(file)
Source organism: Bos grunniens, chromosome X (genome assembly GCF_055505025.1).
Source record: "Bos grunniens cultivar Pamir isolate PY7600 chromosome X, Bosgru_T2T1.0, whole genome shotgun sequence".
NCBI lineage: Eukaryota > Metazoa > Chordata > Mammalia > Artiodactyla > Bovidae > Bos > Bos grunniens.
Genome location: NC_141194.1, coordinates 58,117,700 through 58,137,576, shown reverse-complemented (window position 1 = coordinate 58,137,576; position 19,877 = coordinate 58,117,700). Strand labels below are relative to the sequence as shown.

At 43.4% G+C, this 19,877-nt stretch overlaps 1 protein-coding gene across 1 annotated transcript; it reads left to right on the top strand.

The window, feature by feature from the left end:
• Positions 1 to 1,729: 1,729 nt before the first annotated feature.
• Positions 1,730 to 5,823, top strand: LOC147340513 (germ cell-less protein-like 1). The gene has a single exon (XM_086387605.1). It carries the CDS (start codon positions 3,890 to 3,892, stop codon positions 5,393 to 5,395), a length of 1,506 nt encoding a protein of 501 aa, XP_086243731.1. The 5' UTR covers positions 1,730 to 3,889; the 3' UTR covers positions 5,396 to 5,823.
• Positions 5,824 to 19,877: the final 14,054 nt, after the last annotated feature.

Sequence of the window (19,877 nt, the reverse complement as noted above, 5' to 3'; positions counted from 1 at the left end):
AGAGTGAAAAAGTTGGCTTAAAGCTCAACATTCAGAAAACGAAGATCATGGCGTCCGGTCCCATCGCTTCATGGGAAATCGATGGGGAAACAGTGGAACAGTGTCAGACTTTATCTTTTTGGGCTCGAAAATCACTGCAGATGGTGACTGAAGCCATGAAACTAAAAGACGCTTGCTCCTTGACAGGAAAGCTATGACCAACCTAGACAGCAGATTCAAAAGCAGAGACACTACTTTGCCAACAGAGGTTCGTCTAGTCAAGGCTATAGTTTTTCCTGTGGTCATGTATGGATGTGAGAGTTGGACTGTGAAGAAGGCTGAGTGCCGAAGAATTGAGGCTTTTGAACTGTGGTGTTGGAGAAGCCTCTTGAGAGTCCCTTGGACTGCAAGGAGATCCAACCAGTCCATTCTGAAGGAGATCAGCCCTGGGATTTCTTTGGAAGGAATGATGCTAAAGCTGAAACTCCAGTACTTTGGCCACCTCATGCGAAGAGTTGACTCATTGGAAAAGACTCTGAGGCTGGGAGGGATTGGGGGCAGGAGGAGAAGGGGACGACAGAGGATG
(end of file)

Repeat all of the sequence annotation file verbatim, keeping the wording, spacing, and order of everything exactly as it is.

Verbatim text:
Source organism: Bos grunniens, chromosome X (genome assembly GCF_055505025.1).
Source record: "Bos grunniens cultivar Pamir isolate PY7600 chromosome X, Bosgru_T2T1.0, whole genome shotgun sequence".
NCBI lineage: Eukaryota > Metazoa > Chordata > Mammalia > Artiodactyla > Bovidae > Bos > Bos grunniens.
Genome location: NC_141194.1, coordinates 58,117,700 through 58,137,576, shown reverse-complemented (window position 1 = coordinate 58,137,576; position 19,877 = coordinate 58,117,700). Strand labels below are relative to the sequence as shown.

At 43.4% G+C, this 19,877-nt stretch overlaps 1 protein-coding gene across 1 annotated transcript; it reads left to right on the top strand.

The window, feature by feature from the left end:
• Positions 1 to 1,729: 1,729 nt before the first annotated feature.
• Positions 1,730 to 5,823, top strand: LOC147340513 (germ cell-less protein-like 1). The gene has a single exon (XM_086387605.1). It carries the CDS (start codon positions 3,890 to 3,892, stop codon positions 5,393 to 5,395), a length of 1,506 nt encoding a protein of 501 aa, XP_086243731.1. The 5' UTR covers positions 1,730 to 3,889; the 3' UTR covers positions 5,396 to 5,823.
• Positions 5,824 to 19,877: the final 14,054 nt, after the last annotated feature.

Sequence of the window (19,877 nt, the reverse complement as noted above, 5' to 3'; positions counted from 1 at the left end):
AGAGTGAAAAAGTTGGCTTAAAGCTCAACATTCAGAAAACGAAGATCATGGCGTCCGGTCCCATCGCTTCATGGGAAATCGATGGGGAAACAGTGGAACAGTGTCAGACTTTATCTTTTTGGGCTCGAAAATCACTGCAGATGGTGACTGAAGCCATGAAACTAAAAGACGCTTGCTCCTTGACAGGAAAGCTATGACCAACCTAGACAGCAGATTCAAAAGCAGAGACACTACTTTGCCAACAGAGGTTCGTCTAGTCAAGGCTATAGTTTTTCCTGTGGTCATGTATGGATGTGAGAGTTGGACTGTGAAGAAGGCTGAGTGCCGAAGAATTGAGGCTTTTGAACTGTGGTGTTGGAGAAGCCTCTTGAGAGTCCCTTGGACTGCAAGGAGATCCAACCAGTCCATTCTGAAGGAGATCAGCCCTGGGATTTCTTTGGAAGGAATGATGCTAAAGCTGAAACTCCAGTACTTTGGCCACCTCATGCGAAGAGTTGACTCATTGGAAAAGACTCTGAGGCTGGGAGGGATTGGGGGCAGGAGGAGAAGGGGACGACAGAGGATG